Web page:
Community care: New clinic offers care to Detroit residents

Photo of Dominique Whitfield, Taylor St Primary Care Clinic front office coordinator
Dominique Whitfield, Taylor St Primary Care Clinic front office coordinator

A new clinical partnership is providing an opportunity to embed primary care-educated nurse practitioners in a local neighborhood and further the College of Nursing’s commitment to its urban community. 

Now open for video, phone, and in-person appointments, the clinic is a collaborative academic-clinical effort between the College of Nursing and the Central Detroit Christian Community Development Corporation (CDCCDC). Located in Detroit’s Virginia Park neighborhood, the clinic is located within the former Tried Stone Baptist Church, which also houses CDCCDC’s headquarters. Through this partnership with the college’s Nursing Practice Corporation (NPC), the clinic will offer full-service primary care to local residents. 

“It’s been our desire to open a clinic in the Detroit community for quite some time, and this is our opportunity to do that,” said Ramona Benkert, PhD, associate dean for academic and clinical affairs in the College of Nursing and vice president of the NPC. “It is a full-service, nurse practitioner-run family practice clinic, treating everyone from infants to older adults.”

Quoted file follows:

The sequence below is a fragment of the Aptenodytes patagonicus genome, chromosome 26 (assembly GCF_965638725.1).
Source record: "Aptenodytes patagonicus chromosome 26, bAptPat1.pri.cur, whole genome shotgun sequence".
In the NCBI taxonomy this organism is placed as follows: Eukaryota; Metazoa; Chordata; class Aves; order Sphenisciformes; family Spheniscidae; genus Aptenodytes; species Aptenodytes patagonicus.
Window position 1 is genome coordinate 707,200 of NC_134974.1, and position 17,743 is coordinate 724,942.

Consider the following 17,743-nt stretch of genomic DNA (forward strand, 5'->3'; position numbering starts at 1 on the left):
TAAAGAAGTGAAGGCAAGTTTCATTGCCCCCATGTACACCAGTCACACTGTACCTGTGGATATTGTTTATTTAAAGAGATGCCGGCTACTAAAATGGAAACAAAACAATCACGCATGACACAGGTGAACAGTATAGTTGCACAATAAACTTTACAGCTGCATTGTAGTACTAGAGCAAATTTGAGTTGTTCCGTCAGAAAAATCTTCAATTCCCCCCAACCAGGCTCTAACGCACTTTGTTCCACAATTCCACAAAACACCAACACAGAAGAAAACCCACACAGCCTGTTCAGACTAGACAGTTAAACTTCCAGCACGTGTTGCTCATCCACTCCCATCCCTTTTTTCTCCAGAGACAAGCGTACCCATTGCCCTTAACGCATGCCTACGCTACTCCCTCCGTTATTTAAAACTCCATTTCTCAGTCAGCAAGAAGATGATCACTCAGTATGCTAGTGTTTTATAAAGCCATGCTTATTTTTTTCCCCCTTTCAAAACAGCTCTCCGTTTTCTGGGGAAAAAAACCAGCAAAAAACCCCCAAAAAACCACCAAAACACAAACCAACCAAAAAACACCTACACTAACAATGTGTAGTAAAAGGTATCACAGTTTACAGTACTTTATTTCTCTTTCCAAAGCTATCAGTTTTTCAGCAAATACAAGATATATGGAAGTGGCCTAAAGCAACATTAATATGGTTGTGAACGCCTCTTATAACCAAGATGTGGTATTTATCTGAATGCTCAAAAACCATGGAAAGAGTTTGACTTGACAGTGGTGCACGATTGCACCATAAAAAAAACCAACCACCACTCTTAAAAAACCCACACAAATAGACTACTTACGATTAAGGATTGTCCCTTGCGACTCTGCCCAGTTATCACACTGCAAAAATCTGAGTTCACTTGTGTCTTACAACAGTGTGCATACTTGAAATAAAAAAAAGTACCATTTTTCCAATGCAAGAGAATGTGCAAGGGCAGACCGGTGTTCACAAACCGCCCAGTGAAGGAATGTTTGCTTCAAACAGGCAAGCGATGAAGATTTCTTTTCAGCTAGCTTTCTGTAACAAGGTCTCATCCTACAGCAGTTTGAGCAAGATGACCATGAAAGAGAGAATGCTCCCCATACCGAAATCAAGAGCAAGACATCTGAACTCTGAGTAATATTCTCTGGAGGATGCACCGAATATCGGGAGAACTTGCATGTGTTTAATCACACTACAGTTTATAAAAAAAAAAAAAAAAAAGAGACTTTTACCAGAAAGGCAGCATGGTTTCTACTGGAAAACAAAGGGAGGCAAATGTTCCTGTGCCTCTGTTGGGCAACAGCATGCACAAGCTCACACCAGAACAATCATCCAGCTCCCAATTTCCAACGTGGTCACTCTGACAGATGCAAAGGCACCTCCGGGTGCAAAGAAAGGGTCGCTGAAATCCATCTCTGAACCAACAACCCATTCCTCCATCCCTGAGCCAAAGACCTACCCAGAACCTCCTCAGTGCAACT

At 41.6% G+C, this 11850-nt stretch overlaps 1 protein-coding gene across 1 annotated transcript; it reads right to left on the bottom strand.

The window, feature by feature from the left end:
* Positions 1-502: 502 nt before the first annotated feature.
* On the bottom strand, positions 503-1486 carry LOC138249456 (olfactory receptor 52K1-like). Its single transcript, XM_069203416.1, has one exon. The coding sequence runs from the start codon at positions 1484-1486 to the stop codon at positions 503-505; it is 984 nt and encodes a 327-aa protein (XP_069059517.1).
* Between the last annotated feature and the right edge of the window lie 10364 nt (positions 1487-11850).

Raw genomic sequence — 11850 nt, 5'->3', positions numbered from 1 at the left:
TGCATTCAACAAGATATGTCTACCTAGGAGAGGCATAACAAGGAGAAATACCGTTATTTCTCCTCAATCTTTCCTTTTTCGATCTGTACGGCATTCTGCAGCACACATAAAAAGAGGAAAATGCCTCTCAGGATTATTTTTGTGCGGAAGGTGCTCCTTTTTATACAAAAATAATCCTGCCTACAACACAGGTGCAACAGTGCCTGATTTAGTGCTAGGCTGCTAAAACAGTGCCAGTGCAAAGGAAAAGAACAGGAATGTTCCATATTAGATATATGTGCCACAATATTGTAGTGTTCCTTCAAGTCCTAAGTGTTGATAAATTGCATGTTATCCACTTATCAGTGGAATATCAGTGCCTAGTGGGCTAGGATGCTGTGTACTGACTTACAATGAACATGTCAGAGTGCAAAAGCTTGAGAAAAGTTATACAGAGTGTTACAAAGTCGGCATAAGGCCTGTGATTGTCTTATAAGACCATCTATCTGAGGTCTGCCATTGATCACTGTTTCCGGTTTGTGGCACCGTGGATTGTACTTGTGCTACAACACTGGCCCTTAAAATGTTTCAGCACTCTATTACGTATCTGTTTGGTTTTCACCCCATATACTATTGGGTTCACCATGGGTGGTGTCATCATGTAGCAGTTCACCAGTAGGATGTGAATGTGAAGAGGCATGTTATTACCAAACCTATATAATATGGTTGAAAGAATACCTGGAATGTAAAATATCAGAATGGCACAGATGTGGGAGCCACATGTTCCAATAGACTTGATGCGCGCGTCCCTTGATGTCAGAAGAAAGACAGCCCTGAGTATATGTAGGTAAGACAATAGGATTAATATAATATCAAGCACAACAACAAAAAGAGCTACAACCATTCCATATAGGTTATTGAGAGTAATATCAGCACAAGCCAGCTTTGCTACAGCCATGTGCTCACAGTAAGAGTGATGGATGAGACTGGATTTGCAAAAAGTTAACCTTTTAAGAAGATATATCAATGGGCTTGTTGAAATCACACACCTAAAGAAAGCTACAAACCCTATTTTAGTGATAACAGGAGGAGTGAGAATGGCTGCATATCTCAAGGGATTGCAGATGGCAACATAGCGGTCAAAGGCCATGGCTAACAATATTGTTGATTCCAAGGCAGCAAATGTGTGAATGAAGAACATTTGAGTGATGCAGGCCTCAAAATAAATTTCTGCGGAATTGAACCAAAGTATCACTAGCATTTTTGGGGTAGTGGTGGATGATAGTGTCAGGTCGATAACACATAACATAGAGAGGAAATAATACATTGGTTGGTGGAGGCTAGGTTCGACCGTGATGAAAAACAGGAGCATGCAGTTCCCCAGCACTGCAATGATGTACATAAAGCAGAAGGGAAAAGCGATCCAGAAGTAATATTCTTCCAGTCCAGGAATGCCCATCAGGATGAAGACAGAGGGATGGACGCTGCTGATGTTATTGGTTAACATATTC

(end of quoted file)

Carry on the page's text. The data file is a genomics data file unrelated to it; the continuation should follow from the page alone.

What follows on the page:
Formed 25 years ago with the goal of educating, employing and empowering local residents, CDCCDC offers a number of resources and programs for community members of all ages, and is engaged in a number of initiatives to equip local residents with job skills and revitalize the community. The clinic, operating out of CDCCDC’s headquarters, provides another tangible way to help meet residents’ needs. 

The clinic uses a nurse practitioner-run model, similar to how the Campus Health Center — also under the management of the NPC — operates. While there has long been a plan to open a clinic in a local neighborhood and several partnerships were discussed in the past, Benkert said, none were the right fit. When the possibility of collaborating with CDCCDC came about, the college was intrigued. 

“Wayne State pursued us,” said CDCCDC Executive Director Lisa Johanon. “We have the same mission: We’re committed to serving underserved people.”